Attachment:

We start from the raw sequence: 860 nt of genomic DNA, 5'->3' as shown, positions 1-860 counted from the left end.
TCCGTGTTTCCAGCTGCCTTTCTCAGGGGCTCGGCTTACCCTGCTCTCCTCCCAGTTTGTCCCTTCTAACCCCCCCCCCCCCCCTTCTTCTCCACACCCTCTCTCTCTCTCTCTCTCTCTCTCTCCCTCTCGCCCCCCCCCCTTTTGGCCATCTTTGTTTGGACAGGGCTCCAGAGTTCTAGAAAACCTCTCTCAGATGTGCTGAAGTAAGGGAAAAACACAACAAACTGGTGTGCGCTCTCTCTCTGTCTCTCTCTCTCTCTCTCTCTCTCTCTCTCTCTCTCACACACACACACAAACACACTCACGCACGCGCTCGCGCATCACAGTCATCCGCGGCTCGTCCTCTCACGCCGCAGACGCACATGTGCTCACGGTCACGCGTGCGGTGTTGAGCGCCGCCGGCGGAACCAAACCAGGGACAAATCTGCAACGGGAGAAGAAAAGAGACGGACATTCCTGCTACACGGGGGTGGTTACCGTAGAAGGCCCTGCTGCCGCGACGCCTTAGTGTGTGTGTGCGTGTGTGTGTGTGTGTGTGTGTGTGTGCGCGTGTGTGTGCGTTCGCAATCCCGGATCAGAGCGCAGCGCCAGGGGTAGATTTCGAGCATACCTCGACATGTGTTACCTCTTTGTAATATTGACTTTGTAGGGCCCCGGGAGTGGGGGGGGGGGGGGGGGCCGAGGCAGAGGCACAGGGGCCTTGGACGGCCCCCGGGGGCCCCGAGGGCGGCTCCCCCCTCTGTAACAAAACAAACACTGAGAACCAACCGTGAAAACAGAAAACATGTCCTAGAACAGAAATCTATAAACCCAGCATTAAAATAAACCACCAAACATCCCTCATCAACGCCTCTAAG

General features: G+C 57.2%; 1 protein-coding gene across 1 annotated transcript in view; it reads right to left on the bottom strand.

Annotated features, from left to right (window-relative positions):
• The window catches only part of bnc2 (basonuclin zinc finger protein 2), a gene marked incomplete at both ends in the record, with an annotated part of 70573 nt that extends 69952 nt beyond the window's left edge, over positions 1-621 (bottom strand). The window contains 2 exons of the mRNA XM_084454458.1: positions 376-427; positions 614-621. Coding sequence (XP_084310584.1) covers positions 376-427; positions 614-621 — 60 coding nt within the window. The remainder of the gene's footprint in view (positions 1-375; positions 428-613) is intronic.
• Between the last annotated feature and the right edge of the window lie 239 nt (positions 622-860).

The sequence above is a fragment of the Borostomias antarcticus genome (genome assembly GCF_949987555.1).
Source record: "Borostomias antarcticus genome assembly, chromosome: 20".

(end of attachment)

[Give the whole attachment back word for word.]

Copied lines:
We start from the raw sequence: 860 nt of genomic DNA, 5'->3' as shown, positions 1-860 counted from the left end.
TCCGTGTTTCCAGCTGCCTTTCTCAGGGGCTCGGCTTACCCTGCTCTCCTCCCAGTTTGTCCCTTCTAACCCCCCCCCCCCCCCTTCTTCTCCACACCCTCTCTCTCTCTCTCTCTCTCTCTCTCCCTCTCGCCCCCCCCCCTTTTGGCCATCTTTGTTTGGACAGGGCTCCAGAGTTCTAGAAAACCTCTCTCAGATGTGCTGAAGTAAGGGAAAAACACAACAAACTGGTGTGCGCTCTCTCTCTGTCTCTCTCTCTCTCTCTCTCTCTCTCTCTCTCTCTCACACACACACACAAACACACTCACGCACGCGCTCGCGCATCACAGTCATCCGCGGCTCGTCCTCTCACGCCGCAGACGCACATGTGCTCACGGTCACGCGTGCGGTGTTGAGCGCCGCCGGCGGAACCAAACCAGGGACAAATCTGCAACGGGAGAAGAAAAGAGACGGACATTCCTGCTACACGGGGGTGGTTACCGTAGAAGGCCCTGCTGCCGCGACGCCTTAGTGTGTGTGTGCGTGTGTGTGTGTGTGTGTGTGTGTGTGCGCGTGTGTGTGCGTTCGCAATCCCGGATCAGAGCGCAGCGCCAGGGGTAGATTTCGAGCATACCTCGACATGTGTTACCTCTTTGTAATATTGACTTTGTAGGGCCCCGGGAGTGGGGGGGGGGGGGGGGGCCGAGGCAGAGGCACAGGGGCCTTGGACGGCCCCCGGGGGCCCCGAGGGCGGCTCCCCCCTCTGTAACAAAACAAACACTGAGAACCAACCGTGAAAACAGAAAACATGTCCTAGAACAGAAATCTATAAACCCAGCATTAAAATAAACCACCAAACATCCCTCATCAACGCCTCTAAG

General features: G+C 57.2%; 1 protein-coding gene across 1 annotated transcript in view; it reads right to left on the bottom strand.

Annotated features, from left to right (window-relative positions):
• The window catches only part of bnc2 (basonuclin zinc finger protein 2), a gene marked incomplete at both ends in the record, with an annotated part of 70573 nt that extends 69952 nt beyond the window's left edge, over positions 1-621 (bottom strand). The window contains 2 exons of the mRNA XM_084454458.1: positions 376-427; positions 614-621. Coding sequence (XP_084310584.1) covers positions 376-427; positions 614-621 — 60 coding nt within the window. The remainder of the gene's footprint in view (positions 1-375; positions 428-613) is intronic.
• Between the last annotated feature and the right edge of the window lie 239 nt (positions 622-860).

The sequence above is a fragment of the Borostomias antarcticus genome (genome assembly GCF_949987555.1).
Source record: "Borostomias antarcticus genome assembly, chromosome: 20".